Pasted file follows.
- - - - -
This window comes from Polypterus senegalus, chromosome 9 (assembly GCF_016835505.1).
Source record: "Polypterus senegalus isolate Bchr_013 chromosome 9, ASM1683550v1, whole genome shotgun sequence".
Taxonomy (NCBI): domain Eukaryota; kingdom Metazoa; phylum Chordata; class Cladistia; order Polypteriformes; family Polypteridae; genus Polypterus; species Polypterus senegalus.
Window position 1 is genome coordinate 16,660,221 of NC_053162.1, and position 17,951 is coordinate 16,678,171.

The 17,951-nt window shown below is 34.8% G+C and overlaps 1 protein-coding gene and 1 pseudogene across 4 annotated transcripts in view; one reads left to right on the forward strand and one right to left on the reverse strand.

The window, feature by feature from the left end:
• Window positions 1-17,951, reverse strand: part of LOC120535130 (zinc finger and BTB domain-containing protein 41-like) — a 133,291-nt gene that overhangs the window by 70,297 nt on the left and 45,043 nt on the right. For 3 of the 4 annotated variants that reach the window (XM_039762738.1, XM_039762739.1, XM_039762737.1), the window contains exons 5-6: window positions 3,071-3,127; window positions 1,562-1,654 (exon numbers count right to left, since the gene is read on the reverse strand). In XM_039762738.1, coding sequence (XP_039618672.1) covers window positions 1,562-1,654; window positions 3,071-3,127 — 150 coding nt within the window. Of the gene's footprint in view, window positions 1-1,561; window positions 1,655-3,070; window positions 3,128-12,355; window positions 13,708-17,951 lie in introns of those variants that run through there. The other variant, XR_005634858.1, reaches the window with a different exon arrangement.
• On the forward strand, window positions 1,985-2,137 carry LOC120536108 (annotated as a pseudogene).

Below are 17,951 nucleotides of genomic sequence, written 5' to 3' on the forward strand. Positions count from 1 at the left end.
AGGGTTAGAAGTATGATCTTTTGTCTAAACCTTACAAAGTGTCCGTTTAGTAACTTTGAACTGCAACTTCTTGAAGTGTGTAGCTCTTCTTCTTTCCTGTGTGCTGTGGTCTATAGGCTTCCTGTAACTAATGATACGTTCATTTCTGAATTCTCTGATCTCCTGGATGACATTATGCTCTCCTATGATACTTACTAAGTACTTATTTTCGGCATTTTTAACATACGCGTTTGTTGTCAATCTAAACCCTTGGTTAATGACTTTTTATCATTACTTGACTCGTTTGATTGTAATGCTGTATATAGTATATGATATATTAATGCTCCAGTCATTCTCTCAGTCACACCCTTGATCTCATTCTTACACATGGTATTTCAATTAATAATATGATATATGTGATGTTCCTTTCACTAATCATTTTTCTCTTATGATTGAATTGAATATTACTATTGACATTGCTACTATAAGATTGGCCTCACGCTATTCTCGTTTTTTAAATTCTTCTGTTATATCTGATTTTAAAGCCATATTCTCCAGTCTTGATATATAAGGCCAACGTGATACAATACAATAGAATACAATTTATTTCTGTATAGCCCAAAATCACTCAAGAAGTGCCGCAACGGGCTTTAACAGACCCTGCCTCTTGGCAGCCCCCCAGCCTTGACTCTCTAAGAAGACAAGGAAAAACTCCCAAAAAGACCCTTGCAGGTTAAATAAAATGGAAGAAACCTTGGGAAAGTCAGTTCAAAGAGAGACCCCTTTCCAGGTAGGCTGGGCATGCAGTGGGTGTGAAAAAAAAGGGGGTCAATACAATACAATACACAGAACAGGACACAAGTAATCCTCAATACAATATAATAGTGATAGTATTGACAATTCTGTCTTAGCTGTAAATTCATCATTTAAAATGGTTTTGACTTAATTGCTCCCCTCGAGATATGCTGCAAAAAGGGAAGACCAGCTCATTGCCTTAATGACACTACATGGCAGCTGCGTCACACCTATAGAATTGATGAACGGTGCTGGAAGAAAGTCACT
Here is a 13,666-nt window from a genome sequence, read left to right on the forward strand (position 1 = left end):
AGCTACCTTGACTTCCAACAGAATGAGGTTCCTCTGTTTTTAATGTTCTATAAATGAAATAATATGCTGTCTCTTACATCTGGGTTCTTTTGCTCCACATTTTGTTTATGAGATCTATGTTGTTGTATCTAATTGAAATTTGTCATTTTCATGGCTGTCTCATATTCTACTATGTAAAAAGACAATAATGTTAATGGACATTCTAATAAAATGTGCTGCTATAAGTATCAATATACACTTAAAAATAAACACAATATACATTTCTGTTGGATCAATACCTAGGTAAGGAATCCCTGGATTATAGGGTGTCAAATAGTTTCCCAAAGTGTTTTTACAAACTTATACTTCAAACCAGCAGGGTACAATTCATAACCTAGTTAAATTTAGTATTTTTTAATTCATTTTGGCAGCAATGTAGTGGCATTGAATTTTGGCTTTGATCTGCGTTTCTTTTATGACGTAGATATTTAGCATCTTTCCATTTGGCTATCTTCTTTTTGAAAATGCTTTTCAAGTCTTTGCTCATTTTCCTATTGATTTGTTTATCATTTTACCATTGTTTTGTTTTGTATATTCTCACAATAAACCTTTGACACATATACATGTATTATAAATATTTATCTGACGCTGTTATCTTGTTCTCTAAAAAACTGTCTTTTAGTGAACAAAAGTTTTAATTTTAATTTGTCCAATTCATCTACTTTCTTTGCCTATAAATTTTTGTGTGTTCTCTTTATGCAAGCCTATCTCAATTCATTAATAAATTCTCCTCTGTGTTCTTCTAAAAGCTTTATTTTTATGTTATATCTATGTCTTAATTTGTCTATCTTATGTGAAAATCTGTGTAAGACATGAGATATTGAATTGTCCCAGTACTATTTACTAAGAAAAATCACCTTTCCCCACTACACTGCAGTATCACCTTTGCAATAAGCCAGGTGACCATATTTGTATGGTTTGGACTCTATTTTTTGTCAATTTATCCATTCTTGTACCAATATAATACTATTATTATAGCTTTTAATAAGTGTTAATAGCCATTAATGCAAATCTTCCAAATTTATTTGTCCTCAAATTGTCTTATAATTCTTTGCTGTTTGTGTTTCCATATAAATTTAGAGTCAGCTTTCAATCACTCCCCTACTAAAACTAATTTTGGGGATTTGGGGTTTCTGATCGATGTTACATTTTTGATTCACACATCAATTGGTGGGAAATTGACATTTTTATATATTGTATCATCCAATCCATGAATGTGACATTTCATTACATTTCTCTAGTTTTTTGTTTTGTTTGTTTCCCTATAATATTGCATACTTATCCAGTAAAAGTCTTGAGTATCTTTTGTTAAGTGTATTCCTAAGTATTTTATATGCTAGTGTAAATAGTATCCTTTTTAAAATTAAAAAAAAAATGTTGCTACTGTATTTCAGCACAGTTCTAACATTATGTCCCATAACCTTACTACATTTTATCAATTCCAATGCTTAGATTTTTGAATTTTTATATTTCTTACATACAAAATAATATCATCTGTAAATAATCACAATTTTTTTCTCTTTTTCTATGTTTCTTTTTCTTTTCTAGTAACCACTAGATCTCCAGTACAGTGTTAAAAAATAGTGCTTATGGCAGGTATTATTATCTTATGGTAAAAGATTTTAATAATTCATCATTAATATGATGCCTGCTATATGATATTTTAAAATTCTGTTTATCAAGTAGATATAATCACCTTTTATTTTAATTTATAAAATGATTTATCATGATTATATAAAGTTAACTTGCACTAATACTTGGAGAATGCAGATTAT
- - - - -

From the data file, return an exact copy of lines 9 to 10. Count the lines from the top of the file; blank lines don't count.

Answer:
Below are 17,951 nucleotides of genomic sequence, written 5' to 3' on the forward strand. Positions count from 1 at the left end.
AGGGTTAGAAGTATGATCTTTTGTCTAAACCTTACAAAGTGTCCGTTTAGTAACTTTGAACTGCAACTTCTTGAAGTGTGTAGCTCTTCTTCTTTCCTGTGTGCTGTGGTCTATAGGCTTCCTGTAACTAATGATACGTTCATTTCTGAATTCTCTGATCTCCTGGATGACATTATGCTCTCCTATGATACTTACTAAGTACTTATTTTCGGCATTTTTAACATACGCGTTTGTTGTCAATCTAAACCCTTGGTTAATGACTTTTTATCATTACTTGACTCGTTTGATTGTAATGCTGTATATAGTATATGATATATTAATGCTCCAGTCATTCTCTCAGTCACACCCTTGATCTCATTCTTACACATGGTATTTCAATTAATAATATGATATATGTGATGTTCCTTTCACTAATCATTTTTCTCTTATGATTGAATTGAATATTACTATTGACATTGCTACTATAAGATTGGCCTCACGCTATTCTCGTTTTTTAAATTCTTCTGTTATATCTGATTTTAAAGCCATATTCTCCAGTCTTGATATATAAGGCCAACGTGATACAATACAATAGAATACAATTTATTTCTGTATAGCCCAAAATCACTCAAGAAGTGCCGCAACGGGCTTTAACAGACCCTGCCTCTTGGCAGCCCCCCAGCCTTGACTCTCTAAGAAGACAAGGAAAAACTCCCAAAAAGACCCTTGCAGGTTAAATAAAATGGAAGAAACCTTGGGAAAGTCAGTTCAAAGAGAGACCCCTTTCCAGGTAGGCTGGGCATGCAGTGGGTGTGAAAAAAAAGGGGGTCAATACAATACAATACACAGAACAGGACACAAGTAATCCTCAATACAATATAATAGTGATAGTATTGACAATTCTGTCTTAGCTGTAAATTCATCATTTAAAATGGTTTTGACTTAATTGCTCCCCTCGAGATATGCTGCAAAAAGGGAAGACCAGCTCATTGCCTTAATGACACTACATGGCAGCTGCGTCACACCTATAGAATTGATGAACGGTGCTGGAAGAAAGTCACT